Pat Hanrahan and Ed Catmull helped pioneer graphics technology that enabled Toy Story and revolutionized computing.
Two original Pixar Animation Studios employees have won the Turing Award for developing the computer graphics technology that was key to creating Toy Story, the first feature-length computer-animated film, and that's now built into every phone and laptop. The award, sometimes called the Nobel Prize for the computing industry, went to Pat Hanrahan and Ed Catmull, the Association for Computing Machinery said Wednesday.
"It's a shocker," Hanrahan said about finding out he won the award, which is given annually without nominees being tipped off in advance. Catmull used the same word to describe his reaction.
In computer circles, however, the news is far from shocking, given how important computer graphics have become. Catmull created fundamental technology that helped move computer graphics away from crude wireframe models to visualizations of objects with curved surfaces. He also came up with texture mapping, which lets a designer effectively glue a 2D image to the surface of a 3D object for more realistic appearance. Catmull was the first president of Pixar , a 1986 spinoff of George Lucas' Lucasfilm that Steve Jobs funded and later led as chief executive.
Hanrahan, now a professor at Stanford University's Computer Graphics Laboratory, worked at Pixar from 1986 to 1989. He was key to creating the company's RenderMan software, which automates computer graphics tasks like determining how light reflects off object textures. Renderman was used for Toy Story, which came out in 1995, as well as every other Pixar movie. It was also used for 44 of the last 47 films nominated for a visual effects Academy Award, including Avatar, Titanic, the Lord of the Rings trilogy and several Star Wars movies.
The pair's work paved the way for increasingly realistic video games , such as Doom, Call of Duty and Forza Motorsport, and helped spur a renaissance in virtual reality. In a surprise development, the technology also is key now to supercomputers and for artificial intelligence tasks that don't use graphics. The computer graphics the pair helped pioneer spawned an entirely new industry making dedicated chips called graphics processing units. These GPUs proved adept at training AI software to recognize human speech and getting supercomputers to simulate nuclear weapons explosions.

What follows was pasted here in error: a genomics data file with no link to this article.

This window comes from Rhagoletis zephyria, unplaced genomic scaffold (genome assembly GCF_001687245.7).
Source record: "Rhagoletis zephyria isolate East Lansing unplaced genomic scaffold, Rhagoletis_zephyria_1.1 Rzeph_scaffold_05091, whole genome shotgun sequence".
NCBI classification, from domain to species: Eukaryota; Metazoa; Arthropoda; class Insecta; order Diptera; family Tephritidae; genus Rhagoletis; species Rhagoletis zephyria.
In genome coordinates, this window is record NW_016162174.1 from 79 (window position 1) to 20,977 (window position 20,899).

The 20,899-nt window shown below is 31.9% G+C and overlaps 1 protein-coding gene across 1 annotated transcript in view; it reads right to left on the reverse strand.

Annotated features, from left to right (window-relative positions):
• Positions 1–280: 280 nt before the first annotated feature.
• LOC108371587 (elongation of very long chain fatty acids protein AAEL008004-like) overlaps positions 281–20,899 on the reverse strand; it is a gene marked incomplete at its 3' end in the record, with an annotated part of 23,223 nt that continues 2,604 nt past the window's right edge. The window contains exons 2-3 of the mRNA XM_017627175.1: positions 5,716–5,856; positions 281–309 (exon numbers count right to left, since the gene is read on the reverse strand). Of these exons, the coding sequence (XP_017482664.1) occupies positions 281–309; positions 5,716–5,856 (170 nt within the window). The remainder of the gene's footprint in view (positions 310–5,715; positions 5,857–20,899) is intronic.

You have to be a pretty big deal in computing to win the Turing Prize, an award that comes with a $1 million prize thanks to a financial boost from Google.
It's been given to the inventors of encryption technology that protects communications and e-commerce, the chip design used in every mobile phone and the World Wide Web. It's also been used to honor the creators of the graphical user interface, modern AI technology, and the Unix operating system.
The Turing Award was previously given to a computer graphics researcher, Ivan Sutherland, who led the University of Utah research team where Catmull earned his Ph.D. (For a look at the state of the art then, check out the video of A Computer Animated Hand that Catmull helped create in 1972. The Library of Congress recognized it in 2011 by adding it to the National Film Registry.)
For all their work advancing computer graphics, Catmull and Hanrahan are acutely aware of the technology's limits. Too much realism in computer animation leads to the "uncanny valley," where human characters look almost like the real thing but are also different in ways that people find disturbing.
Achieving photorealism has always been an inspiration for computer graphics research, but never the goal when it comes to producing movies. "Animation fundamentally always has been caricatured," Catmull said. "Everyone is aware of the uncanny valley."
That's why Pixar has always stressed traditional storytelling, Catmull said. You burst into tears because of Sulley's emotional connection to Boo in Pixar's Monsters Inc., not because the monster's hair looks convincing.
"You should be using the values in the story as the driver of the technology," Catmull said. "If you pay more attention to the visuals than to the story, it looks great but it's kind of boring."
Sticking to a story is a problem for VR, too, where creators can't be sure the audience is focused on the right part of a 360-degree world. "If you're looking all over the place, then VR is a barrier to getting engaged in the story," he said.
With each successive movie, Pixar pushed into new graphics domains, from translucent leaves in Pixar's second movie, A Bug's Life, to raindrops that oscillate when falling and that drip down windows realistically in 2019's Toy Story 4.
The amount of computing power available for computer graphics is amazing, Hanrahan says. He remembers when only the likes of Pixar and serious researchers could afford to pay $250,000 for a 512x512-pixel frame buffer, a memory module used to store image data for what today is a tiny image. The new Samsung Galaxy S20 Ultra, by comparison, has a 3,200x1,440-pixel screen that can be redrawn 120 times each second.
"We always had this vision that it would become more ubiquitous," Hanrahan said, opening new creative avenues for many more people. But he got the schedule wrong.
"Ed had this vision we could make a movie -- a moonshot kind of thing. But I was a little skeptical," Hanrahan said. "I didn't think it would happen in my lifetime."